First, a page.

scholarship

Proceed to Erasmus: by bike, by prepare, by boat, however every little thing besides by airplane

“Going into a club and coming out a few hours later on the other side of the world makes no sense to me. One of Insa Lyon’s students, Jules, 23, rode his bike to an Erasmus exchange last year. While the beneficiaries of the Erasmus+ program have never been more numerous, some are opting for sobriety by avoiding the plane. Ecological beliefs mix with a spirit of adventure and a desire to rethink travel.

1700 km by bike to Lisbon

From Puy-en-Velay to Lisbon, Jules covered almost 1700 km. “I left at the end of August to arrive in time for the start of the school year on September 17th. My goal was to get as close as possible to CO2-free mobility. However, he did not have “a great ecological conscience” before he studied at the engineering school.

“Being exposed to factual and quantified data based on IPCC reports allowed me to see the magnitudes of CO2 emissions. When it came to choosing the route to his new hometown, the idea of ​​cycling quickly came to the outdoor sports enthusiast’s mind. “We think it’s crazy, but in the end 100 kilometers a day isn’t that exhausting. The body quickly adapts to the position and to sleeping in the tent. »

Since this experience, which he shared on Instagram, other students have asked him to organize bike trips. This summer he even accompanied a friend to Bari (Italy). “On the way we met German students who did the same, we feel that the European youth is beginning to take hold of the topic.”

Others than him are looking for alternative solutions to get around. Lorine, 20, a student at BTS Tourism, at IMS Nantes, is also convinced that the era of all airplanes is over. “I grew up hearing about climate change all the time, so I don’t feel like it clicked. The plane, she only took it twice in her life, for school trips for which she had no other choice.

In everyday life, she only rides her bike and public transport and “walks a lot”. When she was preparing for her internship in Barcelona in the summer of 2022, it seemed logical to choose the most environmentally friendly means of transport. “It was the train, but leaving home was complicated: it wasn’t direct, and it forced me to spend a night on the road, but my means are not expandable. So she decided to take the bus. 14 hour night drive.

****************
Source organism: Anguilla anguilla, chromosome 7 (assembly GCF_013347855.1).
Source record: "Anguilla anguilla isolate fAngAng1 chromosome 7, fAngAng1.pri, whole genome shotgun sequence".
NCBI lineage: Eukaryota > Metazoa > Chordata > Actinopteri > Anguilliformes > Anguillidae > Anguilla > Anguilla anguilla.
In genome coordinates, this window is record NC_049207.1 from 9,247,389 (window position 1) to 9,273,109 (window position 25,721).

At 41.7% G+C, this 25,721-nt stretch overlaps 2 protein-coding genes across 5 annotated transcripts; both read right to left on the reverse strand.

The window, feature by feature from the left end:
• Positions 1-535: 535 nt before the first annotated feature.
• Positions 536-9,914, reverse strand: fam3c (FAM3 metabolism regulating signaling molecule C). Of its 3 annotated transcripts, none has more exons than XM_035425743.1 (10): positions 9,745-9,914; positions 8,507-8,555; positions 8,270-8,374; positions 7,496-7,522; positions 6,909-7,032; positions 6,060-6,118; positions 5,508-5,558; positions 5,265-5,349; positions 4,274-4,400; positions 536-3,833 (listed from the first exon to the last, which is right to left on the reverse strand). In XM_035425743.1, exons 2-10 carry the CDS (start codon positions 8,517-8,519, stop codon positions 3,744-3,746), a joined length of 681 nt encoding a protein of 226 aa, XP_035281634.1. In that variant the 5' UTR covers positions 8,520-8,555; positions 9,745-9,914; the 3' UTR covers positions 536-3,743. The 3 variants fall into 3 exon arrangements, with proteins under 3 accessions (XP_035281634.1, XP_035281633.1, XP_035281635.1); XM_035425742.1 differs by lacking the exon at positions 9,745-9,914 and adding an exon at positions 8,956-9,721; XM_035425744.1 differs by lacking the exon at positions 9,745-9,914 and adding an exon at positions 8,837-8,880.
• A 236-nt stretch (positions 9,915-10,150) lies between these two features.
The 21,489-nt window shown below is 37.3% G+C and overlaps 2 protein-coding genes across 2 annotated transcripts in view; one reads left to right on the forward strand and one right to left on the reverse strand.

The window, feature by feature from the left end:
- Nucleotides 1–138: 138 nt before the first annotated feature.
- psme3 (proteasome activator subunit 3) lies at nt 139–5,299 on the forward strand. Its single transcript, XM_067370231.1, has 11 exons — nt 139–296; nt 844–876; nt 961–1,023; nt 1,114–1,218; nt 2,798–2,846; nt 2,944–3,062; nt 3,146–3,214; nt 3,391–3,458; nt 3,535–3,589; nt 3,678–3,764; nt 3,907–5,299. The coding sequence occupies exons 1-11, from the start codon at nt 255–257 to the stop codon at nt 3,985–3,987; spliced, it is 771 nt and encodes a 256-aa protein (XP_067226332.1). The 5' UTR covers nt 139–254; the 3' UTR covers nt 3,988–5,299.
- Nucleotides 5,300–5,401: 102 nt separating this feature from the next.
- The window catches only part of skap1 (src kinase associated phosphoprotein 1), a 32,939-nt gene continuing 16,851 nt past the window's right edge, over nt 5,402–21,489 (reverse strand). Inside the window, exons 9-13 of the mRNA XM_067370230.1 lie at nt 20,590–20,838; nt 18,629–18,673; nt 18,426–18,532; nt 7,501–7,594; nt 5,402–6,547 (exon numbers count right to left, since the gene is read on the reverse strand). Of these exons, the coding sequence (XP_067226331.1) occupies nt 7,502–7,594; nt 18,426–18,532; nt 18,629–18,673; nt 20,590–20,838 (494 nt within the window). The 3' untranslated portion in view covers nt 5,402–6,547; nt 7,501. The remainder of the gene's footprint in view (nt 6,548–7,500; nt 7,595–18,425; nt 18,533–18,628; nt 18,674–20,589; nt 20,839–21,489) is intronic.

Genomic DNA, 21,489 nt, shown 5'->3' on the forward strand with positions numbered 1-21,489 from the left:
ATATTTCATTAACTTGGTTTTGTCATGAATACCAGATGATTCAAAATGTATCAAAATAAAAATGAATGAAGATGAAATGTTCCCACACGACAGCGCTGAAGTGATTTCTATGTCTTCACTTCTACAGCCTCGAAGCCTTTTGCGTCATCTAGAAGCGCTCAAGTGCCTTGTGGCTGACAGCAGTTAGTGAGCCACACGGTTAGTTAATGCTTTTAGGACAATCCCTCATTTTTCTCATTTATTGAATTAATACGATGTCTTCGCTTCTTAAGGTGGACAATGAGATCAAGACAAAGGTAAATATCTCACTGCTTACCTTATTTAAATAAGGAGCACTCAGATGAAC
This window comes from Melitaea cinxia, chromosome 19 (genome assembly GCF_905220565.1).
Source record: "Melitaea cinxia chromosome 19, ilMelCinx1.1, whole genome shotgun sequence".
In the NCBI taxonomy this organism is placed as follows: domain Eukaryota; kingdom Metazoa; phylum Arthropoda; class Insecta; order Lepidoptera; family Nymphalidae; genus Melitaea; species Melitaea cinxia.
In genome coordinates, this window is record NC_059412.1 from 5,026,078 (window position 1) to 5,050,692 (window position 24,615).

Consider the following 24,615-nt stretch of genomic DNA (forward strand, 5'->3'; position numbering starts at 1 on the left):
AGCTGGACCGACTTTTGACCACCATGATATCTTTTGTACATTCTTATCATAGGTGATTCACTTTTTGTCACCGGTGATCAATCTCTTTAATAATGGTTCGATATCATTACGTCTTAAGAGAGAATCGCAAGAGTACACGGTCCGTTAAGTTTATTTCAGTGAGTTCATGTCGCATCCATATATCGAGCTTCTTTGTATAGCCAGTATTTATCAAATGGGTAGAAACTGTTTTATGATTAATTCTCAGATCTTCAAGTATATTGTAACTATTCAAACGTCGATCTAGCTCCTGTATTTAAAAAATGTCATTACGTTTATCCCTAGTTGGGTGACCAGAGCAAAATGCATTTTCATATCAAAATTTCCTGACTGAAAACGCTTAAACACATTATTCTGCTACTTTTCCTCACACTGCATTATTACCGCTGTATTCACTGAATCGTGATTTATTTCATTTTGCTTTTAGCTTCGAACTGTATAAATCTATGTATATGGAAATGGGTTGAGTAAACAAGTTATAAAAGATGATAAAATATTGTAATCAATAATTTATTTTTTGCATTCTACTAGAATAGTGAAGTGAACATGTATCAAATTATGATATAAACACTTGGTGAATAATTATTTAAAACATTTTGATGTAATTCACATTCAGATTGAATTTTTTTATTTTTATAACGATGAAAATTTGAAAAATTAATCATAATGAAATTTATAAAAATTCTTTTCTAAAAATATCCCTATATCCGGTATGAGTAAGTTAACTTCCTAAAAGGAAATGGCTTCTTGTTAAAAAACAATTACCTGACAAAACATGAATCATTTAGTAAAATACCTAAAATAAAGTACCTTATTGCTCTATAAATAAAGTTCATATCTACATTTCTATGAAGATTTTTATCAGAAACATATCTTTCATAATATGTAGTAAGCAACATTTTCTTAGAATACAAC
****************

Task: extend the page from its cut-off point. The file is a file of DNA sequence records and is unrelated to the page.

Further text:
For the student, it wasn’t “exhaustion” and she never had the impression that she was “limiting herself” by not getting on the plane. However, upon returning to Nantes, she discovered that she was the only one in her class to have traveled other than by air. “Even the teacher was surprised. In fact, most had never even considered the possibility of doing things differently! »

“The 900 kilometers at the end were long”

Paradoxically, the alternatives to flying often require a higher financial outlay: the train is usually more expensive, and if you travel for several days, you have to sleep somewhere. The Erasmus+ program has introduced a scholarship grant of 50 to 100 euros to encourage people to use environmentally responsible modes of transport and the duration of the scholarship has been extended to cover additional travel time.

Some schools run programs to promote eco-mobility and reduce their carbon emissions. The Polytech network of engineering schools has created Polytech Green, which allows students to calculate the carbon cost of their mobility and offer them a less polluting alternative. You can also benefit from a grant for mobility related to the ecological transition.